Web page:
Pink tablet for women gets mixed reception in Gulf

Women in Gulf are highly educated but only make up 20% of the workforce.

dubai370 (photo credit: Reuters)
(photo credit: Reuters)
Many wives in Dubai were probably thrilled to receive a Valentine’s Day gift of an ePad Femme Tablet, which bills itself as “the world’s first tablet made exclusively for women.”
It comes in light pink with an eight-inch screen, an inch bigger than most Tablets. The Operating system is Android 4.0 Ice Cream Sandwich and it has 16 GB of ROM. It costs just $190. In the past three months, more than 7,000 have been sold.
“The Tablet comes preloaded with applications so you can just turn it on and log in to cooking recipes or yoga,” Mani Nair, the Associate Vice President for Marketing at Eurostar, which manufactures the devices told The Media Line. “It makes a perfect gadget for a woman who might find difficulties in terms of downloading these applications and it is a quick reference.”
Nair says there was no sexist intent in choosing the applications, including one called “Women’s Assistant” which offers weight-loss tips.
“Whether you talk about Google or the Internet, an ocean of information is available,” he said. “Eurostar is now focusing on pre-loaded applications, which makes it easy for the user to buy the gadget and have it ready for use.”
There are similar new Tablets for “gamers”, pre-loaded with 1,500 computer games, and for children and teenagers.
Dee Ann Javier, a native of the Philippines, who is living in Dubai, says her boyfriend gave her an ePad Femme for Valentines Day.
“I like it so far – it’s good for browsing and searching and playing games,” she told The Media Line. “I’ve checked out the cooking application but I’m not really into fitness.”
Javier, who works in real estate, says she likes the portability and the color.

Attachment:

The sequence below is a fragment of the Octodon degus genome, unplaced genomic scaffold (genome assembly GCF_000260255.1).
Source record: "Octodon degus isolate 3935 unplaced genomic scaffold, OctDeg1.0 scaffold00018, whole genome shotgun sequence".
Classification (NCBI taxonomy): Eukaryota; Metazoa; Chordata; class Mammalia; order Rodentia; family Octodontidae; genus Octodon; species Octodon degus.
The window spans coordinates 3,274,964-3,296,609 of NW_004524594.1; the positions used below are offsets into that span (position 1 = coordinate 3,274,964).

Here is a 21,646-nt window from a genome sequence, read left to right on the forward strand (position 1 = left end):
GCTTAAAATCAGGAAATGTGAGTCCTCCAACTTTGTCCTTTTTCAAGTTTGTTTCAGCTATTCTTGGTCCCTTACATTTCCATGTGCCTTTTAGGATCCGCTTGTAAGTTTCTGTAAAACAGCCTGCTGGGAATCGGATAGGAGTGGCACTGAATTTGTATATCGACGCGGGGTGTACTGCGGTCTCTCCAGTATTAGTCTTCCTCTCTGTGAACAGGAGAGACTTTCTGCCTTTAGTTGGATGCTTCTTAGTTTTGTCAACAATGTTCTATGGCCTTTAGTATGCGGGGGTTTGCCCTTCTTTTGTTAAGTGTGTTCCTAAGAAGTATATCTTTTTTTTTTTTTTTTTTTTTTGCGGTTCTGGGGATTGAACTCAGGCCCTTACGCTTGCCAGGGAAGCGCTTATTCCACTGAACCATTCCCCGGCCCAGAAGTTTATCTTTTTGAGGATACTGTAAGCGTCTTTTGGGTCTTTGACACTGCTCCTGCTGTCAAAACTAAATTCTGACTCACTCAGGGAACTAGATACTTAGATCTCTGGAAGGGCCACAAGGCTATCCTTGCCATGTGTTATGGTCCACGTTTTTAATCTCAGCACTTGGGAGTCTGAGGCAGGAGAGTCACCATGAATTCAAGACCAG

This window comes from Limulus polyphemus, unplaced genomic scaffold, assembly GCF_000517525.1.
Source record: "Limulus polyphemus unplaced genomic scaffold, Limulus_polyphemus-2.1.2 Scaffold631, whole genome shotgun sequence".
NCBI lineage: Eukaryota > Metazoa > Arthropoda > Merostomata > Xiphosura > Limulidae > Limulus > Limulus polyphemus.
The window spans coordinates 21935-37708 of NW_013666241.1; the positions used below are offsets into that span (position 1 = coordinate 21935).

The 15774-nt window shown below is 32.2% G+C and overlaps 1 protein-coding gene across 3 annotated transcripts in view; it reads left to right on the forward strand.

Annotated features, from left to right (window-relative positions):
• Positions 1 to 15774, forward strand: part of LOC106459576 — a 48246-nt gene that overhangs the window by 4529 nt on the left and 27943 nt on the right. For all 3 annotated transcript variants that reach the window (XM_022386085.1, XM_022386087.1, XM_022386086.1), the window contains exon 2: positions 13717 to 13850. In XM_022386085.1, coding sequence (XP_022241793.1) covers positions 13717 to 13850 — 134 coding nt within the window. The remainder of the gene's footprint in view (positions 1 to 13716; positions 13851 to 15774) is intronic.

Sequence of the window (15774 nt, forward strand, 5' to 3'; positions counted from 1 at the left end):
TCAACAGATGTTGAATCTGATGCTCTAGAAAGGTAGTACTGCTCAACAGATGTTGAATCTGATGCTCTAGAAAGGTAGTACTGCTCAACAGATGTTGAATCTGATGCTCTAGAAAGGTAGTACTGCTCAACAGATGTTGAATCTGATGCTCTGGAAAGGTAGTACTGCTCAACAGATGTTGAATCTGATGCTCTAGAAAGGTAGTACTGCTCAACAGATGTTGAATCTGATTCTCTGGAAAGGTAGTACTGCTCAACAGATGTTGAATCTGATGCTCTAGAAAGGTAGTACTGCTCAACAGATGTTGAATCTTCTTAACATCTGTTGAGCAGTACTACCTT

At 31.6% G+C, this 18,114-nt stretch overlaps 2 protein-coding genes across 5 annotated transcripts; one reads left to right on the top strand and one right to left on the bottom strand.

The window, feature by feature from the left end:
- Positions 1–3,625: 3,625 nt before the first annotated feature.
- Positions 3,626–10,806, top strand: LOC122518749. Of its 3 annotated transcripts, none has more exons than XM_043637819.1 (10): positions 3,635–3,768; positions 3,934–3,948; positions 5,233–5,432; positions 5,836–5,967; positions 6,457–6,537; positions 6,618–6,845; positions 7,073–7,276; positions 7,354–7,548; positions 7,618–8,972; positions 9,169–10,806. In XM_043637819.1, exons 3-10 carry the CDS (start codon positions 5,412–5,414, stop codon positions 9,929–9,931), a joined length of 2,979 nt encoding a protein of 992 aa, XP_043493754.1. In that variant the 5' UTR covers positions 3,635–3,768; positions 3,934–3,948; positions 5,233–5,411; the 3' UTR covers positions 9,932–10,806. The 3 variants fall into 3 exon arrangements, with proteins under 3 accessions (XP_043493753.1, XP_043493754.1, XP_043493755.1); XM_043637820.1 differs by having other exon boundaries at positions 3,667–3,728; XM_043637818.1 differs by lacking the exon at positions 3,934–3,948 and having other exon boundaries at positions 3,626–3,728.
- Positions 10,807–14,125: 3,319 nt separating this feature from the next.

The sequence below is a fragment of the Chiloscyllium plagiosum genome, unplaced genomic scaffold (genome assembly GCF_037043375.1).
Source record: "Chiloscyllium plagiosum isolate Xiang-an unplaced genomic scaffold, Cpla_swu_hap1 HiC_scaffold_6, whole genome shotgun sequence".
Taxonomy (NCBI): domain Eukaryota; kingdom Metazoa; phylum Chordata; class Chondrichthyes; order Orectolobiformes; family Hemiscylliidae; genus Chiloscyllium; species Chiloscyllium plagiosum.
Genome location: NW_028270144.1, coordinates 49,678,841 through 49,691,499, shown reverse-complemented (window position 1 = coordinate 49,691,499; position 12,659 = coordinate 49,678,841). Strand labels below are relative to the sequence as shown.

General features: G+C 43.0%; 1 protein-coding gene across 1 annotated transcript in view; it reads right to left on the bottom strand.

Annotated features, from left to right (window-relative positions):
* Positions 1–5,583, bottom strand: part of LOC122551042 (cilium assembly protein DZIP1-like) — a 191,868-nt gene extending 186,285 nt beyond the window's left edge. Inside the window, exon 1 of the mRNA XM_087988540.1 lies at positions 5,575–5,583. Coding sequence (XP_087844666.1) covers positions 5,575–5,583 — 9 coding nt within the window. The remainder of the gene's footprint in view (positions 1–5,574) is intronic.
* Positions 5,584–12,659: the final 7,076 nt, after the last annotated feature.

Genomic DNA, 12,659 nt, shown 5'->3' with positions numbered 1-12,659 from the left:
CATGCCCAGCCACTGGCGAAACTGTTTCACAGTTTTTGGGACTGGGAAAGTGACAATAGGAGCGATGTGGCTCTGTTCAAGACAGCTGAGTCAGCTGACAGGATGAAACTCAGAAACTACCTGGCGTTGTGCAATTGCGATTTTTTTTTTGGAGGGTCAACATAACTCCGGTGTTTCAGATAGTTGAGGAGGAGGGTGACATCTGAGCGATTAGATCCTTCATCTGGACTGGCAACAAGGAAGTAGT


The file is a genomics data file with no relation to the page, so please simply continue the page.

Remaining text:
“A lot of my stuff is pink,” she said. “So I really like the color.”
Yet, some women in the Gulf say they would never buy a computer intended especially for women.
“There have always been special books for women concerning sex, how to please your husband, and what to cook for him,” Eman Al Nafjan, a Saudi feminist blogger told The Media Line. “This is just using technology for the same thing.”
Al Nafjan says that women in the Gulf are computer-literate and can access their own applications. She says that in Saudi Arabia, where women are not allowed to drive or travel without a male relative, women spend a lot of time on-line.
“There is a lot less to do here than in the West,” she said. “You only meet people who are your family or who you study or work with.”
A new study finds that in the GCC countries – Bahrain, Kuwait, Oman, Qatar, Saudi Arabia and the United Arab Emirates – there are more female university graduates than male. Education in all of these countries is free. Yet, only an estimated 20 percent of the work force is female, due mostly to cultural restrictions, which encourage women, especially after having children, not to work outside the home.
“Whoever made this Tablet doesn’t understand us very well,” Al Nafjan said. “We are home all the time and we are extremely tech-savvy.”
The Tablet is Wi-Fi enabled and comes with a USB Cable and an HDMI cable meaning it can be hooked up directly to the television. It has multi-language support including Arabic, English, French, Chinese, Japanese, Korean, and Russian.
It also comes with Google, Skype, Twitter, YouTube and Gmail and functions as an e-book reader as well.
Mani Nair of Eurostar says that most of the Tablets were purchased by men as gifts for women.
Eman El Nafjan says she’s not surprised.
“I think it would be mostly a gift idea,” she said. “Some Saudi women might be interested in this but they are also interested in a lot more.”
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